Volvo cars will warn each other in real time of the dangers they encounter on the road

Volvo cars: This technology comes to join other systems recently announced by the brand in pursuit of security

Volvo cars: This technology comes to join other systems recently announced by the brand in pursuit of security

Volvo continues taking steps in its goal to completely reduce the accident rate in its vehicles. The brand has just announced that it will implement its connected safety technology in all its models in Europe, which is materialized in several systems that will allow Volvo cars to communicate with each other and warn of the dangers they encounter in their path .

This is the Slippery Road Alert and Hazard Light Alert technologies that, although already included since 2016 in the Volvo V90 and S90 in Sweden and Norway, will now be available throughout the Old Continent.

Both systems will come as standard in all the models that the brand commercializes from 2020 , although those cars conceived under the modular platforms SPA (Scalable Product Architecture) and CMA (Compact Modular Architecture) from 2016 will have them available under update next week , Volvo said in a statement.

This new connected car technology joins the latest Volvo technology announcements in terms of safety, a fiefdom where the Swedish brand has always stood out.

Connected cars to avoid accidents

These two systems allow Volvo cars to share information and alert each other in real time through a network based on the ‘cloud’. The Slippery Road Alert, or slippery road warning , monitors the road surface and, if the road surface is slippery, will alert the nearby Volvo on that route. For its part, the Hazard Light Alert sends an alert to all nearby cars in case a model of the brand equipped with such technology turn on the emergency lights.

Both systems will act preventatively, which, according to Volvo, will help reduce road accidents: ” Sharing real-time safety data between cars can help prevent accidents Volvo owners will help to make roads safer for other drivers who enable the function, while also benefiting from pre-warning of potentially dangerous conditions in advance, “says Malin Ekholm, director of the Volvo Cars Safety Center.

The brand ensures that this data will be collected anonymously , in order to ensure the privacy of its customers, and invites other European manufacturers to do the same. “The more vehicles we share safety data in real time, the safer our roads will be,” says Ekholm.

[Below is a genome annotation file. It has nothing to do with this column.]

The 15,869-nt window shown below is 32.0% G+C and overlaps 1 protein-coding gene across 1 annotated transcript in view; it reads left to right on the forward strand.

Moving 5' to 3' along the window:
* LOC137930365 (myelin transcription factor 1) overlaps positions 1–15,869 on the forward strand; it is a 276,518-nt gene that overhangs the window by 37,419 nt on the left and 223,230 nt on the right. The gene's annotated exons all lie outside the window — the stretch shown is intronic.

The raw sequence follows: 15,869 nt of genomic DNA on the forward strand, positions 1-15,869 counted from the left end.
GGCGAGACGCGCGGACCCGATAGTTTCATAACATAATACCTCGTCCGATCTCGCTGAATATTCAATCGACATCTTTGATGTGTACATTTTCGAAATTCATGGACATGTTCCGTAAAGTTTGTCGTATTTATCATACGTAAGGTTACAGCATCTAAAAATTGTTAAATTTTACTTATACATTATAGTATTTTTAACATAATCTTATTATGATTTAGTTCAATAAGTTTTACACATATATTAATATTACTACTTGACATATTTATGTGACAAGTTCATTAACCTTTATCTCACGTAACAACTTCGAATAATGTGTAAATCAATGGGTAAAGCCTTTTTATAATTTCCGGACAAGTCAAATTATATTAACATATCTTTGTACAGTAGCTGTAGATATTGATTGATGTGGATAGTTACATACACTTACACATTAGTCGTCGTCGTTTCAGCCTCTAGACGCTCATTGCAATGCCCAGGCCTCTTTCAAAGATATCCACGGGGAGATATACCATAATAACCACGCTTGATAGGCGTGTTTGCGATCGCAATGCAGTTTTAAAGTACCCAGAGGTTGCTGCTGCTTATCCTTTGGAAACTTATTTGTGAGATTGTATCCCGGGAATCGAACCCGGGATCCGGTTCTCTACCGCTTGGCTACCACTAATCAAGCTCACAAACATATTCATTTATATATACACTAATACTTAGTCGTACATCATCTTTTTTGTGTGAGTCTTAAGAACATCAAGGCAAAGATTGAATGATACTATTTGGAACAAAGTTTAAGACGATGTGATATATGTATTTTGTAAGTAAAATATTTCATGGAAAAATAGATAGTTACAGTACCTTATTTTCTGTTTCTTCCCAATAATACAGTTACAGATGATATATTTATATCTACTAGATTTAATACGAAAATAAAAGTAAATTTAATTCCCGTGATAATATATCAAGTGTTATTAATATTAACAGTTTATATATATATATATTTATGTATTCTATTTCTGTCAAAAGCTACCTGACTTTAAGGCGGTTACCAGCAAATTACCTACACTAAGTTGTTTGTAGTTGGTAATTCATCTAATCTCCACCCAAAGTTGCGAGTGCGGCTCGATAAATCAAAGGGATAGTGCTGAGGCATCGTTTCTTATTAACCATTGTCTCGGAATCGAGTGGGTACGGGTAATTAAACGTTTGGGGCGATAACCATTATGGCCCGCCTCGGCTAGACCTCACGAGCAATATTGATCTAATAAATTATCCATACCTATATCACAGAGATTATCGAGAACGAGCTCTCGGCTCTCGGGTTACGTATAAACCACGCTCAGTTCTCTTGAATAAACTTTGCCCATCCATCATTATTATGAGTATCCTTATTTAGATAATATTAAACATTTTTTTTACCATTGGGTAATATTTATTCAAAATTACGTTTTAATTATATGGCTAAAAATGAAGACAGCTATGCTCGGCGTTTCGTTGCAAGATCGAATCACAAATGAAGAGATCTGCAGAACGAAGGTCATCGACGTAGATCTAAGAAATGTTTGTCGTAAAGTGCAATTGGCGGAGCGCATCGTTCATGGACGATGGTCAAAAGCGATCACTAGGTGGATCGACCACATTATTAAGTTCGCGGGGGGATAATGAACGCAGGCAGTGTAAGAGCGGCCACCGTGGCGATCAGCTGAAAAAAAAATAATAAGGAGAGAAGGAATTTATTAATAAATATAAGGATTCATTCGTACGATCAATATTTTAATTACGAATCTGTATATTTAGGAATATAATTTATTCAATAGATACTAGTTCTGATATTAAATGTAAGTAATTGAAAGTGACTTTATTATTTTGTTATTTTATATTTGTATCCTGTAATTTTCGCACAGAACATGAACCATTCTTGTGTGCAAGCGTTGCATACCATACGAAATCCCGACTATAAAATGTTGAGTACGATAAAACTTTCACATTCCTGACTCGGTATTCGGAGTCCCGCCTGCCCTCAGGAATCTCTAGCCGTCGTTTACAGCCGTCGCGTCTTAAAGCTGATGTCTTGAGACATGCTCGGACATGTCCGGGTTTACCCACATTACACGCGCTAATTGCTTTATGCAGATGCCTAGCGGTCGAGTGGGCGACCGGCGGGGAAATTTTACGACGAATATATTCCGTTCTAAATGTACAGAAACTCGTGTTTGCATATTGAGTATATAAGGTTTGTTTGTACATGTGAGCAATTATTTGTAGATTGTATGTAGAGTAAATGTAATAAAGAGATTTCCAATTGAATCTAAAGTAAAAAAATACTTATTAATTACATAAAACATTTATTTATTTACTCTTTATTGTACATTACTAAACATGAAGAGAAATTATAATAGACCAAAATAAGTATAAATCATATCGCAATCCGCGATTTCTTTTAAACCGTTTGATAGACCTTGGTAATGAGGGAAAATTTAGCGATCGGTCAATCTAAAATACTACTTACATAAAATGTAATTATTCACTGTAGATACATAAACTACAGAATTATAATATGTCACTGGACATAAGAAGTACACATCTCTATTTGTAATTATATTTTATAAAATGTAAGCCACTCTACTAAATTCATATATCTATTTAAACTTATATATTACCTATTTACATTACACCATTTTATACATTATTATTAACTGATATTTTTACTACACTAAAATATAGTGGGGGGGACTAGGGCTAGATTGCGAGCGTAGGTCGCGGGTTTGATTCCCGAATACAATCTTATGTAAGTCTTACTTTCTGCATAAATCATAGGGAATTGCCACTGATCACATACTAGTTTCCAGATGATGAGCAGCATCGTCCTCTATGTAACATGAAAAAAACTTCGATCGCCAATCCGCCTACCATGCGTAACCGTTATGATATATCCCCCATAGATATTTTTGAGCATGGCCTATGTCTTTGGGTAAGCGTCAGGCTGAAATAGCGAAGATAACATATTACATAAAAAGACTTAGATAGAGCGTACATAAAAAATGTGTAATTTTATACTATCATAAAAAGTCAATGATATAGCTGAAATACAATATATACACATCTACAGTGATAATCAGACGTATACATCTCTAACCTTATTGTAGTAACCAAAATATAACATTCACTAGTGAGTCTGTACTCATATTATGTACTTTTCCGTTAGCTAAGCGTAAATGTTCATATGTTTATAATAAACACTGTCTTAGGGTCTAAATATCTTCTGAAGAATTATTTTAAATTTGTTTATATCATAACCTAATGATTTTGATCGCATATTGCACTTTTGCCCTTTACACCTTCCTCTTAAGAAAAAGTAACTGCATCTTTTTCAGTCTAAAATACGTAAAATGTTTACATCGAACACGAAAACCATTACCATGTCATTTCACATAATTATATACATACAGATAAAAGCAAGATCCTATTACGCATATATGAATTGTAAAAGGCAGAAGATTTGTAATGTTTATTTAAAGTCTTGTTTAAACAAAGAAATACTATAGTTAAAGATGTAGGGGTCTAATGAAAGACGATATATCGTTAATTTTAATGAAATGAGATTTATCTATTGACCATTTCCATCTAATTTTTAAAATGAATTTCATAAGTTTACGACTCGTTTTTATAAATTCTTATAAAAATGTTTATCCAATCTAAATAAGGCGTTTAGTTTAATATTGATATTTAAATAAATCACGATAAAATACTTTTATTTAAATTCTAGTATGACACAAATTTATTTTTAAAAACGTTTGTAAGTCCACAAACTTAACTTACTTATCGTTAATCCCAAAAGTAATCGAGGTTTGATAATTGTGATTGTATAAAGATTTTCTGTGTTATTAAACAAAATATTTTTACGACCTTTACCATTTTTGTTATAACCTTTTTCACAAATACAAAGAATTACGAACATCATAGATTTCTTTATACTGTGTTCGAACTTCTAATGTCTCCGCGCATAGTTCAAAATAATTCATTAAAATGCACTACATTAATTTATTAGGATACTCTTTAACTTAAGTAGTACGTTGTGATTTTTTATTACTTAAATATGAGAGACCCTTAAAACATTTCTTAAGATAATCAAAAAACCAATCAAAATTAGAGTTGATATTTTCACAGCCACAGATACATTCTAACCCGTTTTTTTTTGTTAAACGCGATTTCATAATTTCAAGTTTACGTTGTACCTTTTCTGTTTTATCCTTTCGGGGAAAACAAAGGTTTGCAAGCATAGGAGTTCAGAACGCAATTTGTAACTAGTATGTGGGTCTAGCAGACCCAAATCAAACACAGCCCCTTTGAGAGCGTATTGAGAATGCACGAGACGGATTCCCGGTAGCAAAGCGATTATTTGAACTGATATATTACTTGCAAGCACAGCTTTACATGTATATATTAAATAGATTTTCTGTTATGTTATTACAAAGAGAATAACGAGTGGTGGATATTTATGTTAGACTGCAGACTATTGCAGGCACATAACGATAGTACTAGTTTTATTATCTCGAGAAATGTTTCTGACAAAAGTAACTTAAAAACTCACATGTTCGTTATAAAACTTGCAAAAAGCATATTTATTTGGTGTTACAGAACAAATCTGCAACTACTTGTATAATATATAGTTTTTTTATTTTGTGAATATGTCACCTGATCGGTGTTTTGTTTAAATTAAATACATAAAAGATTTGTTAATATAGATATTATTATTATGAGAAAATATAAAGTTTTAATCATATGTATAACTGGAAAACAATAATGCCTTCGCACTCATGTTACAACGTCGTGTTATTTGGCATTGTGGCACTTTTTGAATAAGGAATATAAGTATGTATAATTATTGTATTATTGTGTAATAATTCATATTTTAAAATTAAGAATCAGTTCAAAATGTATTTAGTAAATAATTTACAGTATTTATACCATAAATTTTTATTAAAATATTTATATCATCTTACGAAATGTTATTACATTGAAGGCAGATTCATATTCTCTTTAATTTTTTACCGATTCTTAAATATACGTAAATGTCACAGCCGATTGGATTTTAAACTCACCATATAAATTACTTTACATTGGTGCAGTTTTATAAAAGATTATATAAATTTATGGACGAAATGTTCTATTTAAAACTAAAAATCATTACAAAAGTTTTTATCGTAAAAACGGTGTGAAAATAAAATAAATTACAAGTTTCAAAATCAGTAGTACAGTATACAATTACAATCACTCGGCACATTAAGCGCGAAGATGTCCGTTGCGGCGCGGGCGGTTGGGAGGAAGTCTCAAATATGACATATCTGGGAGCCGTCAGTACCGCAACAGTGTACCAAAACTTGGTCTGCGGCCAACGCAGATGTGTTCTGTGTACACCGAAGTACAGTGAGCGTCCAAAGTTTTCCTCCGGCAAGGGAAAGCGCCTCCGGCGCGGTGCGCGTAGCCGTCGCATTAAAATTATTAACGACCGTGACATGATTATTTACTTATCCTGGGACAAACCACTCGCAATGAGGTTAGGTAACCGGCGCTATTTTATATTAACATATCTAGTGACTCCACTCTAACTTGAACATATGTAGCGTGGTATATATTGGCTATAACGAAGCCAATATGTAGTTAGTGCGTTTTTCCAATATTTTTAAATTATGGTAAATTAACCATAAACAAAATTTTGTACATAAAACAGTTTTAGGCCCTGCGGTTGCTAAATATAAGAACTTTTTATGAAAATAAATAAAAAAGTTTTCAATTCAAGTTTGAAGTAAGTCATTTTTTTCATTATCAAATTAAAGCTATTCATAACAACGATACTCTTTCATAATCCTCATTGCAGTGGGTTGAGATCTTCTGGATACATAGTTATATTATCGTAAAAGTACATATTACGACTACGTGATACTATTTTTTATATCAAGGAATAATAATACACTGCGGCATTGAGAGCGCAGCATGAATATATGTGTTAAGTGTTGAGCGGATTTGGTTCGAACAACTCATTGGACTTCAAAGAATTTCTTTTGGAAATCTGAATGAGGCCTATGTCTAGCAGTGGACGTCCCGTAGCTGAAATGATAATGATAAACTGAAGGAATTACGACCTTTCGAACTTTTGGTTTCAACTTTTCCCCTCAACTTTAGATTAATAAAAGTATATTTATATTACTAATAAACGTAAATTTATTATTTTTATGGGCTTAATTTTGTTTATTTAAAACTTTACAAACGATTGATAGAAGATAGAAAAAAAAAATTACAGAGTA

2020 target: no injuries or deaths in Volvo cars

This technology comes to join other systems recently announced by the brand in pursuit of security. All of them are part of its ‘Vision 2020‘ plan , whose objective is none other than to ensure that, as of 2020, no occupant dies or is seriously injured in a Volvo car.

Thus, from next year, all cars marketed by the brand will have their speed limited to 180 km/h . The Scandinavian firm is thus ahead of the pretensions of the European executives, which is contemplating forcing manufacturers to incorporate intelligent speed control from 2022 .

In addition, Volvo has also presented a key named Care Key , which allows its customers to set maximum speed limits when they lend it to other family members or friends.

Volvo Security

 the new Volvo cars will incorporate a system of cameras and sensors in the passenger compartment

On the other hand, also in 2020, the new Volvo cars will incorporate a system of cameras and sensors in the passenger compartment , which will monitor at all times whether the driver is in a driving condition or not . If for a long time, it detects that the driver does not have his hands on the steering wheel, repeatedly closes his eyes or reacts slowly or abruptly, the car will autonomously slow down, even stop, in addition to asking the driver if everything is going all right.

In this way, Volvo cars will be able to detect if the driver is drunk or under the influence of narcotic substances, as well as if he is indisposed. Although this latest technology also opens the privacy debate because, ultimately, not only forces the driver to be watched, but also makes decisions for him.